The 49-page document includes new details about what happened to Mathews after his arrest. According to the report, after being taken to the FBI field office, Mathews was placed in an interview room, where agents said they would like to speak to him about his "involvement in an organization."

Mathews asked if the agents were referring to the "Three Percenters," a paramilitary group that’s been characterized by academics as being part of the far-right militia movement.

This image from a Jan. 1, 2020 surveillance video shows Patrik Mathews (left) and Brian Mark Lemley Jr. leaving a store in Delaware where they purchased ammunition and paper shooting targets. (U.S. Attorney via The Associated Press)

This image from a Jan. 1, 2020 surveillance video shows Patrik Mathews (left) and Brian Mark Lemley Jr. leaving a store in Delaware where they purchased ammunition and paper shooting targets. (U.S. Attorney via The Associated Press)

After reportedly being read his Miranda warning by agents, Mathews is alleged to have signed a waiver allowing an interview to go forward. According to the court filling, moments before signing the waiver, Mathews said something to the effect of: "Damned if you do, damned if you don’t."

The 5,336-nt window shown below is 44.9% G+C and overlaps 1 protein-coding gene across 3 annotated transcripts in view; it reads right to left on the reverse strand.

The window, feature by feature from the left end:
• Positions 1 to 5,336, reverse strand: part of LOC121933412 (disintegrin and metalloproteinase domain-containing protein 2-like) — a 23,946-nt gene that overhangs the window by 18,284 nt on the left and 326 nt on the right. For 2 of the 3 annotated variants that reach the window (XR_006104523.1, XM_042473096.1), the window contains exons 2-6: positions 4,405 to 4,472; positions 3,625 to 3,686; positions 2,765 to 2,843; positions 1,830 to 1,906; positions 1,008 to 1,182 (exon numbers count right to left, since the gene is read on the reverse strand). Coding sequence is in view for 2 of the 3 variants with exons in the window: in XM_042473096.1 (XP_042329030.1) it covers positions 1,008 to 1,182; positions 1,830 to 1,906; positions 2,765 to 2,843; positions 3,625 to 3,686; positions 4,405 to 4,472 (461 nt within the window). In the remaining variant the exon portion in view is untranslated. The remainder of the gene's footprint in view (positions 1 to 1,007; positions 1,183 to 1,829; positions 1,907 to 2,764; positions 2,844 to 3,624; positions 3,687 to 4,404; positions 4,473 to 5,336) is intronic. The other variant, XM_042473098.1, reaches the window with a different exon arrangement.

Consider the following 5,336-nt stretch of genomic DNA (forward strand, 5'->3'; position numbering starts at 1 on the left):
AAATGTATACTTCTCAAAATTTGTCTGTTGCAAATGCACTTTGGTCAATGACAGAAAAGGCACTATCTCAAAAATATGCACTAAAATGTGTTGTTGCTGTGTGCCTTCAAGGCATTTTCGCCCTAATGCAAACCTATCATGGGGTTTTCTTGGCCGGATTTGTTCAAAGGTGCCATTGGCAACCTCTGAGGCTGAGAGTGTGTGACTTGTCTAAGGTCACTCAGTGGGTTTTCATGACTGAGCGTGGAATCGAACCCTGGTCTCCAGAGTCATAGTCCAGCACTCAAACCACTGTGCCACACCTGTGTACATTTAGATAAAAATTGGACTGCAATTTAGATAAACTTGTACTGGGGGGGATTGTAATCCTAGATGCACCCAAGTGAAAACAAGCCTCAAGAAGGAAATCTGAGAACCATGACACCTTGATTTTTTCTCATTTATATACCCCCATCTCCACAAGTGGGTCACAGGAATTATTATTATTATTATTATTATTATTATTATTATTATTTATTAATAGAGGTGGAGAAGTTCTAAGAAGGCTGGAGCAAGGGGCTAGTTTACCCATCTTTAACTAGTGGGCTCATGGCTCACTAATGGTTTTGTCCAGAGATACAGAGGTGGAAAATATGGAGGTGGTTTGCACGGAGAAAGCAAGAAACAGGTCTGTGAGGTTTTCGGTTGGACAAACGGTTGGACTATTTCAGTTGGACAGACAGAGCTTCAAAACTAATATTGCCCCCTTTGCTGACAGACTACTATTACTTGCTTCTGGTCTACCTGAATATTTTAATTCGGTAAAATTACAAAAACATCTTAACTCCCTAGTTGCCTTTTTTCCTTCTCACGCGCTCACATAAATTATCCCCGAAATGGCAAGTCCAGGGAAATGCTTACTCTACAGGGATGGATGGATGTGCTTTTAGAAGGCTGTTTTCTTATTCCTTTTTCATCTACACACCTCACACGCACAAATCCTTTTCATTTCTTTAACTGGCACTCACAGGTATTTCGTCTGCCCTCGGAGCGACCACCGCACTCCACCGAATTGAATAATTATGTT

In an Aug. 31 submission to the court, defence lawyer Joseph Balter requested his client’s post-arrest interview be suppressed, claiming it violated his right against self-incrimination.

Balter also asked to have Mathews stand trial separately from Lemley, and further argued the FBI failed to prove necessary probable cause when securing warrants for surveillance and wiretaps during its investigation into the men.

"(The defendants) complain that none of the affidavits establish probable cause… If true, the defendants’ contention would mean that every single active magistrate judge in the Greenbelt Federal Courthouse — all four of them — made the same mistake, and did so over and over again," the document reads.

"Clearly, the defendants’ argument is incorrect."